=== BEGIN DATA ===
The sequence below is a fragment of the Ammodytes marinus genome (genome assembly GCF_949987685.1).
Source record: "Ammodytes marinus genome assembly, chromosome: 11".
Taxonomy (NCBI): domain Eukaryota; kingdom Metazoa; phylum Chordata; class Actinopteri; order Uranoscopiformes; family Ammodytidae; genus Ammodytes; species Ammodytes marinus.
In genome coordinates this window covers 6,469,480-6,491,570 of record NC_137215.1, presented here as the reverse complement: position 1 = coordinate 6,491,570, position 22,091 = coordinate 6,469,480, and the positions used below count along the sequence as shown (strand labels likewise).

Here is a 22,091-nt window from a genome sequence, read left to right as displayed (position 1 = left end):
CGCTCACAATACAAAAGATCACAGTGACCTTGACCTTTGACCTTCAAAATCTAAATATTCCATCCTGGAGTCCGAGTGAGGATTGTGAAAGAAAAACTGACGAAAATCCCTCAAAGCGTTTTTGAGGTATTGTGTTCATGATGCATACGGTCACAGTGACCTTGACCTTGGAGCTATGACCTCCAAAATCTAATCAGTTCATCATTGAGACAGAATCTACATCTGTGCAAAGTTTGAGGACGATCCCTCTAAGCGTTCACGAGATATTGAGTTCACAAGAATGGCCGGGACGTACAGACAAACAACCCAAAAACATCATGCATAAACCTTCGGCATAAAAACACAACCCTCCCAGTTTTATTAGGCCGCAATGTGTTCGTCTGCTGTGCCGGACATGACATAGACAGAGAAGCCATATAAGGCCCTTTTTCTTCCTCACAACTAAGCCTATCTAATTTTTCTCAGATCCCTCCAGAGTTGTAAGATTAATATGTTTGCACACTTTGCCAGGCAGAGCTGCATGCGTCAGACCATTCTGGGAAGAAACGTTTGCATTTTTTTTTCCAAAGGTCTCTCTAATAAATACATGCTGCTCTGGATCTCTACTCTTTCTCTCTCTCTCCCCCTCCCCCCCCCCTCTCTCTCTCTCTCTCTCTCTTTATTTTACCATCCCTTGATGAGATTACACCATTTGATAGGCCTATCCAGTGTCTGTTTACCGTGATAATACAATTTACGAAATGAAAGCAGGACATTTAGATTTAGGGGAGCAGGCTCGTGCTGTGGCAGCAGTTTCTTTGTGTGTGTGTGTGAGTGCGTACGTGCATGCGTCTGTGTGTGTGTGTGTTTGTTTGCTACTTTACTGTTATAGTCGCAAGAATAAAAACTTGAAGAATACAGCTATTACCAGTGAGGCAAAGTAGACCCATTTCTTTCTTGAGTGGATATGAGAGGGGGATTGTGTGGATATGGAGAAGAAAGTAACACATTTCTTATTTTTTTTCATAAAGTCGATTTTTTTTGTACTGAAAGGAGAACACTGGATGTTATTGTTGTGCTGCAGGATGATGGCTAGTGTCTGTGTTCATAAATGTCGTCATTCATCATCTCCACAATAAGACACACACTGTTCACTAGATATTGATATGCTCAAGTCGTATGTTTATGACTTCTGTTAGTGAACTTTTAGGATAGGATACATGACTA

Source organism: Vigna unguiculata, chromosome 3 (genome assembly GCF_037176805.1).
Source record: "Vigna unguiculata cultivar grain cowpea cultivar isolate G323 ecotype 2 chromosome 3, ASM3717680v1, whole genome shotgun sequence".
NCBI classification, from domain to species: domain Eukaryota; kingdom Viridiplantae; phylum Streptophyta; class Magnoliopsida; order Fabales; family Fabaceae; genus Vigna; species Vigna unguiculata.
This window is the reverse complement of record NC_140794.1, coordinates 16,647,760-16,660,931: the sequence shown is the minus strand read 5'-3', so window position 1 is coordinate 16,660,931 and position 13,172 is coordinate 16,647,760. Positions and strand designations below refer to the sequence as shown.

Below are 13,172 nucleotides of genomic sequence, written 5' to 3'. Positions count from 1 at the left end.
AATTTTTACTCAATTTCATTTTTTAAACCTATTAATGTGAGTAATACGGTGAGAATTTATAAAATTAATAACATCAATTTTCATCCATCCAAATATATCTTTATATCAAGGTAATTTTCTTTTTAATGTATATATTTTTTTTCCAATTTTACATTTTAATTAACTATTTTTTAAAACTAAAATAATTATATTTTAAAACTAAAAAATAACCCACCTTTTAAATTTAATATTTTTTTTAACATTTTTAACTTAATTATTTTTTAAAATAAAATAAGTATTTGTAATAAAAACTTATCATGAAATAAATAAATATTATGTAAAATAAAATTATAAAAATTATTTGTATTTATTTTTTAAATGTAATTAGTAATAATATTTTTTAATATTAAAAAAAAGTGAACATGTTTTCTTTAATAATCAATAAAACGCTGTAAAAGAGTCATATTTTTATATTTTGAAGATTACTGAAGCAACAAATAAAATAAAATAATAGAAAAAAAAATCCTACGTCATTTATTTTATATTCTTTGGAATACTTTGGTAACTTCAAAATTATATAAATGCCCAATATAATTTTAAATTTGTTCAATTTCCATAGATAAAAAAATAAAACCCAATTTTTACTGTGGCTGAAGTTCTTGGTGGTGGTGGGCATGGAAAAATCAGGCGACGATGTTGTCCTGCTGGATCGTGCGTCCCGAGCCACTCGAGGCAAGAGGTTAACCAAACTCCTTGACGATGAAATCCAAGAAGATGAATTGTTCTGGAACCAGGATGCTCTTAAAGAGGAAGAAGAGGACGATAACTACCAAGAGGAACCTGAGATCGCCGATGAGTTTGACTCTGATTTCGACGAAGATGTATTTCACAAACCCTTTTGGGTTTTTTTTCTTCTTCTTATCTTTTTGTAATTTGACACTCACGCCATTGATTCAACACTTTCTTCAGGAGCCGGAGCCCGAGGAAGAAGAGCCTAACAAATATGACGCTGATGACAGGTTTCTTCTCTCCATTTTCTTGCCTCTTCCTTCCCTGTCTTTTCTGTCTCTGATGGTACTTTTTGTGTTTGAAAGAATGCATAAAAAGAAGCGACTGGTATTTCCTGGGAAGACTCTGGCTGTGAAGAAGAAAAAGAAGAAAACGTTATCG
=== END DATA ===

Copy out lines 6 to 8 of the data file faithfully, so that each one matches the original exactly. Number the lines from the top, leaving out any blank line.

CGCTCACAATACAAAAGATCACAGTGACCTTGACCTTTGACCTTCAAAATCTAAATATTCCATCCTGGAGTCCGAGTGAGGATTGTGAAAGAAAAACTGACGAAAATCCCTCAAAGCGTTTTTGAGGTATTGTGTTCATGATGCATACGGTCACAGTGACCTTGACCTTGGAGCTATGACCTCCAAAATCTAATCAGTTCATCATTGAGACAGAATCTACATCTGTGCAAAGTTTGAGGACGATCCCTCTAAGCGTTCACGAGATATTGAGTTCACAAGAATGGCCGGGACGTACAGACAAACAACCCAAAAACATCATGCATAAACCTTCGGCATAAAAACACAACCCTCCCAGTTTTATTAGGCCGCAATGTGTTCGTCTGCTGTGCCGGACATGACATAGACAGAGAAGCCATATAAGGCCCTTTTTCTTCCTCACAACTAAGCCTATCTAATTTTTCTCAGATCCCTCCAGAGTTGTAAGATTAATATGTTTGCACACTTTGCCAGGCAGAGCTGCATGCGTCAGACCATTCTGGGAAGAAACGTTTGCATTTTTTTTTCCAAAGGTCTCTCTAATAAATACATGCTGCTCTGGATCTCTACTCTTTCTCTCTCTCTCCCCCTCCCCCCCCCCTCTCTCTCTCTCTCTCTCTCTTTATTTTACCATCCCTTGATGAGATTACACCATTTGATAGGCCTATCCAGTGTCTGTTTACCGTGATAATACAATTTACGAAATGAAAGCAGGACATTTAGATTTAGGGGAGCAGGCTCGTGCTGTGGCAGCAGTTTCTTTGTGTGTGTGTGTGAGTGCGTACGTGCATGCGTCTGTGTGTGTGTGTGTTTGTTTGCTACTTTACTGTTATAGTCGCAAGAATAAAAACTTGAAGAATACAGCTATTACCAGTGAGGCAAAGTAGACCCATTTCTTTCTTGAGTGGATATGAGAGGGGGATTGTGTGGATATGGAGAAGAAAGTAACACATTTCTTATTTTTTTTCATAAAGTCGATTTTTTTTGTACTGAAAGGAGAACACTGGATGTTATTGTTGTGCTGCAGGATGATGGCTAGTGTCTGTGTTCATAAATGTCGTCATTCATCATCTCCACAATAAGACACACACTGTTCACTAGATATTGATATGCTCAAGTCGTATGTTTATGACTTCTGTTAGTGAACTTTTAGGATAGGATACATGACTA

Source organism: Vigna unguiculata, chromosome 3 (genome assembly GCF_037176805.1).
Source record: "Vigna unguiculata cultivar grain cowpea cultivar isolate G323 ecotype 2 chromosome 3, ASM3717680v1, whole genome shotgun sequence".